Photopheresis to restore ME/CFS immune tolerance? (T-Cells / Immature DCs / Apoptotic leukocytes)

Jesse2233

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My immunologist has recommended a treatment called photopheresis as a way to potentially reset T cells, and decrease proinflammatory cytokines / autoantibodies / chronic pathogens. As far as I can tell this type of treatment has not yet been used in ME/CFS, and is just beginning to be used in autoimmunity.

It has been lightly discussed once before on PR here
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Photopheresis is a process where:
  1. Blood is taken from the body via a peripheral catheter
  2. White blood cells (WBCs) and platelets are separated from whole blood
  3. WBCs are treated with a photosensitizing agent called 8-methoxypsoralen
  4. WBCs are subsequently irradiated with ultraviolet wavelengths of light
  5. The treated WBCs, platelets and whole blood are returned to the patient via a second peripheral catheter
Treatments are done bi-weekly for up to six months on an outpatient basis. Side effects include transient drop in blood pressure, light sensitivity, and transient tiredness.

It is most commonly used in certain cancers and organ transplant, although it is becoming more common for autoimmune illness. (1)

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Ideally photopheresis promotes a long lasting "immune reset" or restoration of immune tolerance w/ more permanent effects than plasmapheresis / plasma exchange and without the immunosuppression of treatments such as rituximab, cyclophosphamide, or steroids.

Immune tolerance is explained below

Immune tolerance can be divided into two categories, central and peripheral tolerance.

Central tolerance refers to the T- and B-lymphocyte maturation and selection process that occurs in the thymus and bone marrow, respectively. Immature T cells first undergo positive selection for those T cells that have the capacity to recognize self-major histocompatibility complex (MHC) molecules. Negative selection of T cells by intrathymic deletion is triggered when there is high avidity for self-antigens presented in the context of self-MHC. This process is an important, but not a perfect mechanism for preventing autoreactive T cells from entering into the periphery.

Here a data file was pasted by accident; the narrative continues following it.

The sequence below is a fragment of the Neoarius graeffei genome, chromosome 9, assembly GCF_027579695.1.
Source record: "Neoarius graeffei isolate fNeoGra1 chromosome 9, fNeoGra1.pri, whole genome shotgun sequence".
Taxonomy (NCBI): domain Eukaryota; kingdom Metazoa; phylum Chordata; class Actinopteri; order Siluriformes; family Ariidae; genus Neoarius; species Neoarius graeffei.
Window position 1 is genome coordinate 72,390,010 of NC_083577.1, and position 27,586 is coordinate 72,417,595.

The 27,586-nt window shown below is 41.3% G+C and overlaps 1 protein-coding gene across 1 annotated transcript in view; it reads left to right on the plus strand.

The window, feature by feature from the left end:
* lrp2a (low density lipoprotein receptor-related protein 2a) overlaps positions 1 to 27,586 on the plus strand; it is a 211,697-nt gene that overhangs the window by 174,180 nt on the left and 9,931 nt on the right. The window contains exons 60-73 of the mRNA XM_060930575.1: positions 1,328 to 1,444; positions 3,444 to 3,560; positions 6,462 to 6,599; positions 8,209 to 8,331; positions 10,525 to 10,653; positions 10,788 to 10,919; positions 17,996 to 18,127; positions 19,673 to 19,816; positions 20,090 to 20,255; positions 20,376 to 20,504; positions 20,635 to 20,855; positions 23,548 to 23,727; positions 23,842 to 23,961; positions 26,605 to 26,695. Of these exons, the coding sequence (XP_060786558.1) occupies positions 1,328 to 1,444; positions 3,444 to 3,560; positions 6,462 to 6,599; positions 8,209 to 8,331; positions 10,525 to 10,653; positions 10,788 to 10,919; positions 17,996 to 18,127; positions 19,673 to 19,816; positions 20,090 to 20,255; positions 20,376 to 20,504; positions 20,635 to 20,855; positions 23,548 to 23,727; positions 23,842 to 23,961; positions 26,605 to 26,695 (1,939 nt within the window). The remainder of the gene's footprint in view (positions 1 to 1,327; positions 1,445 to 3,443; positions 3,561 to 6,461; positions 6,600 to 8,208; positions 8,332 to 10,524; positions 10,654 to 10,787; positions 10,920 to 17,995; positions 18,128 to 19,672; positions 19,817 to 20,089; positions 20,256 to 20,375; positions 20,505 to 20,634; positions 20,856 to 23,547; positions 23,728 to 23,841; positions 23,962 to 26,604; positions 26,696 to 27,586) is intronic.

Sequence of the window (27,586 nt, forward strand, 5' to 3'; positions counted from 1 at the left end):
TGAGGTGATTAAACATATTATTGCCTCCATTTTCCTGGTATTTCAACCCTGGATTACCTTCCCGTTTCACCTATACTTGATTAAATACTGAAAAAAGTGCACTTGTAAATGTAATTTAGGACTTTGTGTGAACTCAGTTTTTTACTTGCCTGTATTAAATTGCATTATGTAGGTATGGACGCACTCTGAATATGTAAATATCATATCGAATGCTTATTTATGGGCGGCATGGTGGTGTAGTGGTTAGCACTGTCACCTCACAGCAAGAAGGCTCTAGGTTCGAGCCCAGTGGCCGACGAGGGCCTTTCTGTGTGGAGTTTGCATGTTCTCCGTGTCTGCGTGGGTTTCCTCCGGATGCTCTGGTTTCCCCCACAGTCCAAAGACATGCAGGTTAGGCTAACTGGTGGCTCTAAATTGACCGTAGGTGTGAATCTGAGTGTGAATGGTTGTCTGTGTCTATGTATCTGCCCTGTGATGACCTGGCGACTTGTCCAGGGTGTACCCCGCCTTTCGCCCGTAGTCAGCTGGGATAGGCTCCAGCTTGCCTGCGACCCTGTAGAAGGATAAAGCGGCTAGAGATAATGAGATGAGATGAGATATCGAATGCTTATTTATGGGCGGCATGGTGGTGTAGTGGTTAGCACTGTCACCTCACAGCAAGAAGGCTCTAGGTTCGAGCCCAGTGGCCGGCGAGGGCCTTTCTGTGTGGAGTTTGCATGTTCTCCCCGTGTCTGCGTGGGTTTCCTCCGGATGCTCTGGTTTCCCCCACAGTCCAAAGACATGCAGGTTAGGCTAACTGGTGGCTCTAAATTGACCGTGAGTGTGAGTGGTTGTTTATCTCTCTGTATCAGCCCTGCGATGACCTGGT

Peripheral tolerance occurs when self-reactive T cells that have escaped central deletion in the thymus are rendered anergic or undergo programmed cell death to prevent autoimmunity. There are three key players that work together to maintain peripheral tolerance: dendritic cells (DC), apoptotic cells and T-regulatory (Treg) cells. DC are a heterogeneous population of professional antigen presenting cells (APC) that have the ability to induce immunity or tolerance under different environmental conditions.

The functional state of DC depends on the maturation status; immature DC promote tolerance by engaging self-reactive T cells in the absence of appropriate co-stimulation and mature DC promote inflammatory responses through expression of co-stimulatory molecules and cytokines. The microenvironment of the DC is very important for determining maturation status. DC maturation is stimulated by factors that are usually associated with infection, inflammation and necrotic cell death. In this environment DC will promote T cell proliferation and differentiation into effector cells that mediate inflammatory responses.
Photopheresis' hypothetical method of action:

Extracorporeal photopheresis (ECP) potentially recapitulates the physiologic process of peripheral tolerance. The procedure directly generates 2 of the key players in peripheral tolerance, immature DC and apoptotic leukocytes. After infusion of the ECP product, DC and apoptotic leukocytes are rapidly taken up by the reticuloendothelial system and concentrated in the spleen and liver. Internalization of apoptotic leukocytes by resident tissue DC, and possibly ECP-induced DC, produces tolerizing DC that can suppress effector T cell responses. If naive T cells encounter tolerogenic DC and recognize the selfpeptide:MCH complex, Treg cells (the 3rd key player in tolerance) will be generated.